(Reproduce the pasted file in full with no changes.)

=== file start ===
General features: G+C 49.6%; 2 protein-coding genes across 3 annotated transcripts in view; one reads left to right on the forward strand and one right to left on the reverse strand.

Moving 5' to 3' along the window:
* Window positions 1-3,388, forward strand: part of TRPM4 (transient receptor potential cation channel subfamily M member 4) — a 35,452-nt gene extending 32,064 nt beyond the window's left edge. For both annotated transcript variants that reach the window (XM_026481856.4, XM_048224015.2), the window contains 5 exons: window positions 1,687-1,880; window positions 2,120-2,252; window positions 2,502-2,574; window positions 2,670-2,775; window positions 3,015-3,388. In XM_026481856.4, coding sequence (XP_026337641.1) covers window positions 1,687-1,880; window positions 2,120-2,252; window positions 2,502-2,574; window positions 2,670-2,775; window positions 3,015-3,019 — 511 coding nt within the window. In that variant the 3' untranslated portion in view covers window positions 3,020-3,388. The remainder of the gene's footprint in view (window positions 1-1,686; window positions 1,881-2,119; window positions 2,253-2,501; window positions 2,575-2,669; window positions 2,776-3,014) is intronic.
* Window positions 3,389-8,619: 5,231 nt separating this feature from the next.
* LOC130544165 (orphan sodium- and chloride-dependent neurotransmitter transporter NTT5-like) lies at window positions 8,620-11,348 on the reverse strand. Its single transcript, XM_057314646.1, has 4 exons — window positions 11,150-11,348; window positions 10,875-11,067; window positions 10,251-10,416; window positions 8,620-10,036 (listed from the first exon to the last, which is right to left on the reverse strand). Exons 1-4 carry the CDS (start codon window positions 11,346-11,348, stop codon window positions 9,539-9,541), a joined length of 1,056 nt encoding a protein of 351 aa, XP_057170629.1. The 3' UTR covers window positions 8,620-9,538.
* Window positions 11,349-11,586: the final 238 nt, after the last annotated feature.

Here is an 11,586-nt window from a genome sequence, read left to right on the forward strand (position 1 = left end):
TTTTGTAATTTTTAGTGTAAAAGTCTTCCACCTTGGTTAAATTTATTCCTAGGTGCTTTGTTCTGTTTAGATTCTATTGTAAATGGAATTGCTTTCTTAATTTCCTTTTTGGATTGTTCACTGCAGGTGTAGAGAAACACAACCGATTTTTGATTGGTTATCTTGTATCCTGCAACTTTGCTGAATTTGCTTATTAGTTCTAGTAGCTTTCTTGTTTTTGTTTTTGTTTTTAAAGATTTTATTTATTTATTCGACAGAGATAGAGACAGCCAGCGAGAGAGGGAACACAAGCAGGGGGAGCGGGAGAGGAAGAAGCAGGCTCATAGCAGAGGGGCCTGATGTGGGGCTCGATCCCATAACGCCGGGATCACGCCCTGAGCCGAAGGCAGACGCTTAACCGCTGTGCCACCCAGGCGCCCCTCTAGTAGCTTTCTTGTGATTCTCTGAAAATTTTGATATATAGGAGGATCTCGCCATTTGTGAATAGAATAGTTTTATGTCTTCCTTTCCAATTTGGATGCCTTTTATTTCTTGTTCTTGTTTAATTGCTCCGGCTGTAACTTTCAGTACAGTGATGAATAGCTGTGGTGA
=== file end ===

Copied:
General features: G+C 49.6%; 2 protein-coding genes across 3 annotated transcripts in view; one reads left to right on the forward strand and one right to left on the reverse strand.

Moving 5' to 3' along the window:
* Window positions 1-3,388, forward strand: part of TRPM4 (transient receptor potential cation channel subfamily M member 4) — a 35,452-nt gene extending 32,064 nt beyond the window's left edge. For both annotated transcript variants that reach the window (XM_026481856.4, XM_048224015.2), the window contains 5 exons: window positions 1,687-1,880; window positions 2,120-2,252; window positions 2,502-2,574; window positions 2,670-2,775; window positions 3,015-3,388. In XM_026481856.4, coding sequence (XP_026337641.1) covers window positions 1,687-1,880; window positions 2,120-2,252; window positions 2,502-2,574; window positions 2,670-2,775; window positions 3,015-3,019 — 511 coding nt within the window. In that variant the 3' untranslated portion in view covers window positions 3,020-3,388. The remainder of the gene's footprint in view (window positions 1-1,686; window positions 1,881-2,119; window positions 2,253-2,501; window positions 2,575-2,669; window positions 2,776-3,014) is intronic.
* Window positions 3,389-8,619: 5,231 nt separating this feature from the next.
* LOC130544165 (orphan sodium- and chloride-dependent neurotransmitter transporter NTT5-like) lies at window positions 8,620-11,348 on the reverse strand. Its single transcript, XM_057314646.1, has 4 exons — window positions 11,150-11,348; window positions 10,875-11,067; window positions 10,251-10,416; window positions 8,620-10,036 (listed from the first exon to the last, which is right to left on the reverse strand). Exons 1-4 carry the CDS (start codon window positions 11,346-11,348, stop codon window positions 9,539-9,541), a joined length of 1,056 nt encoding a protein of 351 aa, XP_057170629.1. The 3' UTR covers window positions 8,620-9,538.
* Window positions 11,349-11,586: the final 238 nt, after the last annotated feature.

Here is an 11,586-nt window from a genome sequence, read left to right on the forward strand (position 1 = left end):
TTTTGTAATTTTTAGTGTAAAAGTCTTCCACCTTGGTTAAATTTATTCCTAGGTGCTTTGTTCTGTTTAGATTCTATTGTAAATGGAATTGCTTTCTTAATTTCCTTTTTGGATTGTTCACTGCAGGTGTAGAGAAACACAACCGATTTTTGATTGGTTATCTTGTATCCTGCAACTTTGCTGAATTTGCTTATTAGTTCTAGTAGCTTTCTTGTTTTTGTTTTTGTTTTTAAAGATTTTATTTATTTATTCGACAGAGATAGAGACAGCCAGCGAGAGAGGGAACACAAGCAGGGGGAGCGGGAGAGGAAGAAGCAGGCTCATAGCAGAGGGGCCTGATGTGGGGCTCGATCCCATAACGCCGGGATCACGCCCTGAGCCGAAGGCAGACGCTTAACCGCTGTGCCACCCAGGCGCCCCTCTAGTAGCTTTCTTGTGATTCTCTGAAAATTTTGATATATAGGAGGATCTCGCCATTTGTGAATAGAATAGTTTTATGTCTTCCTTTCCAATTTGGATGCCTTTTATTTCTTGTTCTTGTTTAATTGCTCCGGCTGTAACTTTCAGTACAGTGATGAATAGCTGTGGTGA